The proposed method outlines a detailed procedure for dissecting pelvic floor tissues from a single specimen. One limitation is that it is not possible to keep all the tissues completely intact since a piece of the cervix remains attached to the dissected USL to act as an anchor during the mechanical testing and help identify the orientation. Another limitation is that the mouse anatomy and human anatomy have differences in tissue shape, size, and orientation9. POP has been investigated using several animal models, such as rodents17,18, rabbits19,20 sheep20,21, swine5,22,23,24, and non-human primates25,26, as well as in human cadavers24,26,27, and some of these models have focused on the role of the USL. While each of these models is beneficial to the study of POP, an additional benefit of the mouse is the ease of genetic manipulation for creating novel disease models, which is not possible in larger animals27.

In order to take advantage of the mouse as a model, this method is developed to aid in the successful dissection of the USLs and the preparation of the tissues for various analyses, including mechanical testing, Raman microscopy, immunohistochemistry, and biochemical assays. With this method, it is possible to extract the USL with its anatomical connection to identify its orientation, to tether the USL, and to mechanically test the USL in conditions similar to those found in vivo.

The mechanical integrity of the USL is derived from the ECM components, including collagens, proteoglycans, and GAGs. Type I collagen is a major tensile load-bearing protein, and damage to this ECM component is thought to contribute to USL failure and POP. In this procedure, two different enzyme treatments were compared to test how varying the ECM composition affects the mechanical response and composition of the USL. The mechanical analysis suggested that collagen and GAGs contributed to the axial stiffness of the USL, lowering the average axial peak and equilibrium stresses (Figure 7). The enzyme-treated USLs experienced a similar or greater average axial strain (Table 2). Raman spectroscopy demonstrated that the collagenase-treated USL had decreased collagen content, as well as decreased water and hyaluronic acid, while the chondroitinase-treated USL had less hyaluronic acid, as well as lower water and collagen content. For these results, the Raman spectroscopy validated that the components were removed due to digestion. This method is anticipated to make pelvic floor-based studies more accessible and increase the number of investigators focusing on this understudied area.

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The authors have nothing to disclose.


This work was supported by the CU Boulder Summer Underground Research Opportunities Program (UROP) grant (C.B.), the NSF Graduate Research Fellowship (L.S.), the Schmidt Science Fellowship (C.L.), the University of Colorado Research & Innovation Seed Grant Program (2020 award to V.F., S.C., and K.C.), and the Anschutz Boulder Nexus Seed Grant at the University of Colorado (to V.F. and K.C.). Special acknowledgment goes to Dr. Tyler Tuttle for help with the loading chamber design as well as the Calve lab members for helpful discussions.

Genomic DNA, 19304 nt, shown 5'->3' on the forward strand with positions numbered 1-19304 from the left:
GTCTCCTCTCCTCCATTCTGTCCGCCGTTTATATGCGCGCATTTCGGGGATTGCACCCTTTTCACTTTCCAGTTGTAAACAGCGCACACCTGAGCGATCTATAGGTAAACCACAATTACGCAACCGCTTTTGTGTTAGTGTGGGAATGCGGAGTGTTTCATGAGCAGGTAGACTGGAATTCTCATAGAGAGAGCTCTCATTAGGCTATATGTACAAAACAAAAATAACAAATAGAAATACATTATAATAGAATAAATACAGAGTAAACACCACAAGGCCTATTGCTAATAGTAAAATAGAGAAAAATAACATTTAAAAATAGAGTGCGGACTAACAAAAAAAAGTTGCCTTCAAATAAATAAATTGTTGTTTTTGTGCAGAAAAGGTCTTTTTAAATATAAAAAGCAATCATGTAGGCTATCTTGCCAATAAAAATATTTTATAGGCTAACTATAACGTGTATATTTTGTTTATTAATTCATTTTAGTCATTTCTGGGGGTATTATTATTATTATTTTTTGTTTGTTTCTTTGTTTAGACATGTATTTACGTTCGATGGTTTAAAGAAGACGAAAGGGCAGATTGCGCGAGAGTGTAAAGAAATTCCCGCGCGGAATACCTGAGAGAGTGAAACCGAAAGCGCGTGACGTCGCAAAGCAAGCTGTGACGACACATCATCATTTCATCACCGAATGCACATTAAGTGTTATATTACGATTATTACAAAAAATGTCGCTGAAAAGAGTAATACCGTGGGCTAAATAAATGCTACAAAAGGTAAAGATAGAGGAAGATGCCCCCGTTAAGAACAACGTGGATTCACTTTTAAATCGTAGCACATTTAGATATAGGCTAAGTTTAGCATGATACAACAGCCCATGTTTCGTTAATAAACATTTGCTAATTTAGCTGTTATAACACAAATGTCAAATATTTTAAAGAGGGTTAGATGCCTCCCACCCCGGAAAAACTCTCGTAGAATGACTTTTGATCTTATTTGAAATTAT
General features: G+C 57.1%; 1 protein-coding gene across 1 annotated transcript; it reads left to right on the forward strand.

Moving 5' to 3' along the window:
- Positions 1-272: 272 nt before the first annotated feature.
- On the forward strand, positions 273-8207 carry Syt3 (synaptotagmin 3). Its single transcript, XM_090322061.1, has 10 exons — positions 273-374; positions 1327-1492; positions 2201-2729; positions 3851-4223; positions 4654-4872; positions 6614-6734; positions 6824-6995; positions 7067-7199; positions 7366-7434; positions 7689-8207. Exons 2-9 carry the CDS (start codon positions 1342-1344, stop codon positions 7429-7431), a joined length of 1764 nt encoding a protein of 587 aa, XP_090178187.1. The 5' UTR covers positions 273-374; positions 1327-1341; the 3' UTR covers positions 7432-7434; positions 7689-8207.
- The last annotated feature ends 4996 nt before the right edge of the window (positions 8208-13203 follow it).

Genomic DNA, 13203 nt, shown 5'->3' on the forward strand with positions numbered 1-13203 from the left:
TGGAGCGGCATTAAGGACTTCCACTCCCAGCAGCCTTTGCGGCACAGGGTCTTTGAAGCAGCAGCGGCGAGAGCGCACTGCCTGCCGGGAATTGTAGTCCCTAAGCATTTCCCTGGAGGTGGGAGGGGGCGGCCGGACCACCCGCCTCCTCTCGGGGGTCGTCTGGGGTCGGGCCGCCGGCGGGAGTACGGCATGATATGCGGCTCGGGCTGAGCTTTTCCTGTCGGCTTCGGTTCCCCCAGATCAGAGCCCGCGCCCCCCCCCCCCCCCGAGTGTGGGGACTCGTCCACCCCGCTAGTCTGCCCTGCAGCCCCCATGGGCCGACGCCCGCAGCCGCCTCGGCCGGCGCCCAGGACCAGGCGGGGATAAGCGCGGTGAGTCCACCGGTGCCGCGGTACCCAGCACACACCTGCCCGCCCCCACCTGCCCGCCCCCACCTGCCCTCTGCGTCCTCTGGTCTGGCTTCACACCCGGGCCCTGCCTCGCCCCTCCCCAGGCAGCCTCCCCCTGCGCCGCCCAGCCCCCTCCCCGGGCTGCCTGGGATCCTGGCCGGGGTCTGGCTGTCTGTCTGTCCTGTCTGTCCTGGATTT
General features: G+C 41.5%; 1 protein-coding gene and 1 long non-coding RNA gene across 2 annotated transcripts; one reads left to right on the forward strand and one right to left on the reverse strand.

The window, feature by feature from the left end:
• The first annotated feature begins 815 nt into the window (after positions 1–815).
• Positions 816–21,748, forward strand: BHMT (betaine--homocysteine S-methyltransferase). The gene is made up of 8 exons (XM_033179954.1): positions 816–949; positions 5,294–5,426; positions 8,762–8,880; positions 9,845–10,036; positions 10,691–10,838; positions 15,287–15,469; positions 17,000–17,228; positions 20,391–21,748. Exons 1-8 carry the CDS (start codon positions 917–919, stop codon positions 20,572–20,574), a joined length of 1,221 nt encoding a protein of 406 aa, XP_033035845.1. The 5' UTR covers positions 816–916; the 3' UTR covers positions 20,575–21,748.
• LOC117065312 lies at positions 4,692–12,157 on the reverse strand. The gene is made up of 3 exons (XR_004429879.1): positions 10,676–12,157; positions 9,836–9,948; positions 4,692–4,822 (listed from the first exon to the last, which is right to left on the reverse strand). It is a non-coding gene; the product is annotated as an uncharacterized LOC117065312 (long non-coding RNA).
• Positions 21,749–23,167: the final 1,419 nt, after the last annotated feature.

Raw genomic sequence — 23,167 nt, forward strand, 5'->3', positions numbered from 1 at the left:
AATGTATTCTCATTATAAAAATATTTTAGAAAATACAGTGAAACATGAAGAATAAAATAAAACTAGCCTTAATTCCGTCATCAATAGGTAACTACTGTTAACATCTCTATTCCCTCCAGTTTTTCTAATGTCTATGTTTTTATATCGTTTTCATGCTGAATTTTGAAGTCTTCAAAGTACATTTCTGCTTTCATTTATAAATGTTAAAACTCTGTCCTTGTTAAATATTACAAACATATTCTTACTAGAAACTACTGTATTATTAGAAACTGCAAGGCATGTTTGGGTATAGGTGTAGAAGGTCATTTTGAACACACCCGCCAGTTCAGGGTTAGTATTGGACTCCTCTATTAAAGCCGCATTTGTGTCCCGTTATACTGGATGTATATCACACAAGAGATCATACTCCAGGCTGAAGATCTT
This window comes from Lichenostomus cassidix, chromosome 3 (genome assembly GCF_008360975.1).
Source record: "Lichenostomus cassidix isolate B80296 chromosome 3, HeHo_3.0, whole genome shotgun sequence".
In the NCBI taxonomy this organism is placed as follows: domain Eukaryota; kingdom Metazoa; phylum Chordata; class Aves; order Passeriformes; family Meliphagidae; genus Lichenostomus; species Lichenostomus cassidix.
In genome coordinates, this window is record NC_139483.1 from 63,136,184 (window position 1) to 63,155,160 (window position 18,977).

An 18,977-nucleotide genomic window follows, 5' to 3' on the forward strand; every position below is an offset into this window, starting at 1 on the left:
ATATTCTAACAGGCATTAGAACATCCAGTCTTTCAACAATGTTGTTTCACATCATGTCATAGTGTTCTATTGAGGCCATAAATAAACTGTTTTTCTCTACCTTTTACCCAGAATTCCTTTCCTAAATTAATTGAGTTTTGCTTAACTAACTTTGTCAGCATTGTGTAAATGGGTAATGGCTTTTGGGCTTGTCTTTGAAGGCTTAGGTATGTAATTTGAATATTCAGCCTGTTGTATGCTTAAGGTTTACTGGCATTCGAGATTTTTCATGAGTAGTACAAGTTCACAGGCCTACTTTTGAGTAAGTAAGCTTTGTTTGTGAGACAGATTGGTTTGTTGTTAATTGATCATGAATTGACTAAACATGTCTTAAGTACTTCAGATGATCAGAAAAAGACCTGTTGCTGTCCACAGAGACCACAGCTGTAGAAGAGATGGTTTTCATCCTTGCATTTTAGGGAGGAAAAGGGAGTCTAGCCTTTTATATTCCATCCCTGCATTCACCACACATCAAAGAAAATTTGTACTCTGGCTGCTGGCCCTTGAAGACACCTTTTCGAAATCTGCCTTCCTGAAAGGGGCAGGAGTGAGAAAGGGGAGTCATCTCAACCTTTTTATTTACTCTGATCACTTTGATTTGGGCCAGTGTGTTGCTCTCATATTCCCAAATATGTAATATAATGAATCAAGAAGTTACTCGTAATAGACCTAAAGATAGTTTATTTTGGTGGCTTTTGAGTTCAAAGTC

Name Company Catalog Number Comments
11 Blade Fisher 3120030 Removable blade
1x PBS Fisher BP399-1 Diluted from 10x concentration
Chondroitinase ABC Sigma C3667-10UN Enzyme 
Collagenase Type I Worthington Biochemical LS004194 Enzyme 
Confocal Microscope Leica STELLARIS 5 Upright configuration
Dissection Microscope Leica S9E With camera
Dumont #5 Forceps Fisher NC9626652 Thin tip
Female C57BL/6J mice Jackson Laboratory strain #: 000664
FemtoTools Micromanipulator FemtoTools FT-RS1002 100 mN load cell
FST Curved Forceps Fisher NC9639443 Curved tip
FST Sharp 9 mm Scissors  Fisher NC9639443 Dissection scissors
Ghost Dye 780  Tonbo 13-0865-T500 Free amine stain
Kimwipes Fisher 06-666 Box of 50 wipes
OCT Tissue Tek 4583 Used for tissue preservation
PDMS Thermo Fisher 044764.AK Follow manufacturer's instructions
Petri Dishes 35 mm Fisher FB0875711A Used for dissected tissue
Polyglactin 5-0 Suture Veter.Sut VS385VL With needle
Renishaw InVia Raman Microscope Renishaw PN192(EN)-02-A With confocal objectives
Rocking Platform VWR 10127-876 2 tier platform
Surgical Gloves Fisher 52818 For dissection 
Sytox Thermo Fisher S11381 Nuclear stain 
T-pins Fisher S99385 For dissection 
Transfer Pipets Fisher 13-711-7M For dissection 
Underpads Fisher 22037950 To cover dissection pad



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Bastías, C. S., Savard, L. M., Eckstein, K. N., Connell, K., Luetkemeyer, C. M., Ferguson, V. L., Calve, S. Isolation and Characterization of the Murine Uterosacral Ligaments and Pelvic Floor Organs. J. Vis. Exp. (193), e65074, doi:10.3791/65074 (2023).More

Bastías, C. S., Savard, L. M., Eckstein, K. N., Connell, K., Luetkemeyer, C. M., Ferguson, V. L., Calve, S. Isolation and Characterization of the Murine Uterosacral Ligaments and Pelvic Floor Organs. J. Vis. Exp. (193), e65074, doi:10.3791/65074 (2023).